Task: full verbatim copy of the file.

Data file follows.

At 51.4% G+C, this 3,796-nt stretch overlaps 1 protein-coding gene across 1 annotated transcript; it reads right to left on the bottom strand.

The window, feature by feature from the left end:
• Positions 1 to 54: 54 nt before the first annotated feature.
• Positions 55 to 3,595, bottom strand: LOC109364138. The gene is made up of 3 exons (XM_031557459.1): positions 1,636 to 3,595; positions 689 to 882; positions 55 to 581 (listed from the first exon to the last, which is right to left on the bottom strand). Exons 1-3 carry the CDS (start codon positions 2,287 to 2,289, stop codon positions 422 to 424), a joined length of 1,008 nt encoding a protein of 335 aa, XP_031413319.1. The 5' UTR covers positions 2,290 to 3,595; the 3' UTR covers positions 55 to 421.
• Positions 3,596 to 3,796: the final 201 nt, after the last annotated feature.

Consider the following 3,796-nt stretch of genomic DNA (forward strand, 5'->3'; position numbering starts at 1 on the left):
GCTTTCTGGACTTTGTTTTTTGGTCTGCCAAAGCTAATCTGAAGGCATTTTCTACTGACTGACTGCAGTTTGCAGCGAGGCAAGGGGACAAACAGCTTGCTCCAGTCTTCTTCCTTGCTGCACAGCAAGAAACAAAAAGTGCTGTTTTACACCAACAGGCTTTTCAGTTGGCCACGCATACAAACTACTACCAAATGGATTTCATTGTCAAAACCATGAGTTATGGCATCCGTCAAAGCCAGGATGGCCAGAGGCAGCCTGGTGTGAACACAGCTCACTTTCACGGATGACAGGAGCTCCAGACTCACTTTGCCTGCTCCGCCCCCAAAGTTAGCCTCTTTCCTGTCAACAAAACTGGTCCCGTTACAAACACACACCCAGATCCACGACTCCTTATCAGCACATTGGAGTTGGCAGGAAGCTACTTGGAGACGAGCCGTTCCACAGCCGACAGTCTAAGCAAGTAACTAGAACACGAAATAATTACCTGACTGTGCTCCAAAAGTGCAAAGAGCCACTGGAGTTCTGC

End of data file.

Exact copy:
At 51.4% G+C, this 3,796-nt stretch overlaps 1 protein-coding gene across 1 annotated transcript; it reads right to left on the bottom strand.

The window, feature by feature from the left end:
• Positions 1 to 54: 54 nt before the first annotated feature.
• Positions 55 to 3,595, bottom strand: LOC109364138. The gene is made up of 3 exons (XM_031557459.1): positions 1,636 to 3,595; positions 689 to 882; positions 55 to 581 (listed from the first exon to the last, which is right to left on the bottom strand). Exons 1-3 carry the CDS (start codon positions 2,287 to 2,289, stop codon positions 422 to 424), a joined length of 1,008 nt encoding a protein of 335 aa, XP_031413319.1. The 5' UTR covers positions 2,290 to 3,595; the 3' UTR covers positions 55 to 421.
• Positions 3,596 to 3,796: the final 201 nt, after the last annotated feature.

Consider the following 3,796-nt stretch of genomic DNA (forward strand, 5'->3'; position numbering starts at 1 on the left):
GCTTTCTGGACTTTGTTTTTTGGTCTGCCAAAGCTAATCTGAAGGCATTTTCTACTGACTGACTGCAGTTTGCAGCGAGGCAAGGGGACAAACAGCTTGCTCCAGTCTTCTTCCTTGCTGCACAGCAAGAAACAAAAAGTGCTGTTTTACACCAACAGGCTTTTCAGTTGGCCACGCATACAAACTACTACCAAATGGATTTCATTGTCAAAACCATGAGTTATGGCATCCGTCAAAGCCAGGATGGCCAGAGGCAGCCTGGTGTGAACACAGCTCACTTTCACGGATGACAGGAGCTCCAGACTCACTTTGCCTGCTCCGCCCCCAAAGTTAGCCTCTTTCCTGTCAACAAAACTGGTCCCGTTACAAACACACACCCAGATCCACGACTCCTTATCAGCACATTGGAGTTGGCAGGAAGCTACTTGGAGACGAGCCGTTCCACAGCCGACAGTCTAAGCAAGTAACTAGAACACGAAATAATTACCTGACTGTGCTCCAAAAGTGCAAAGAGCCACTGGAGTTCTGC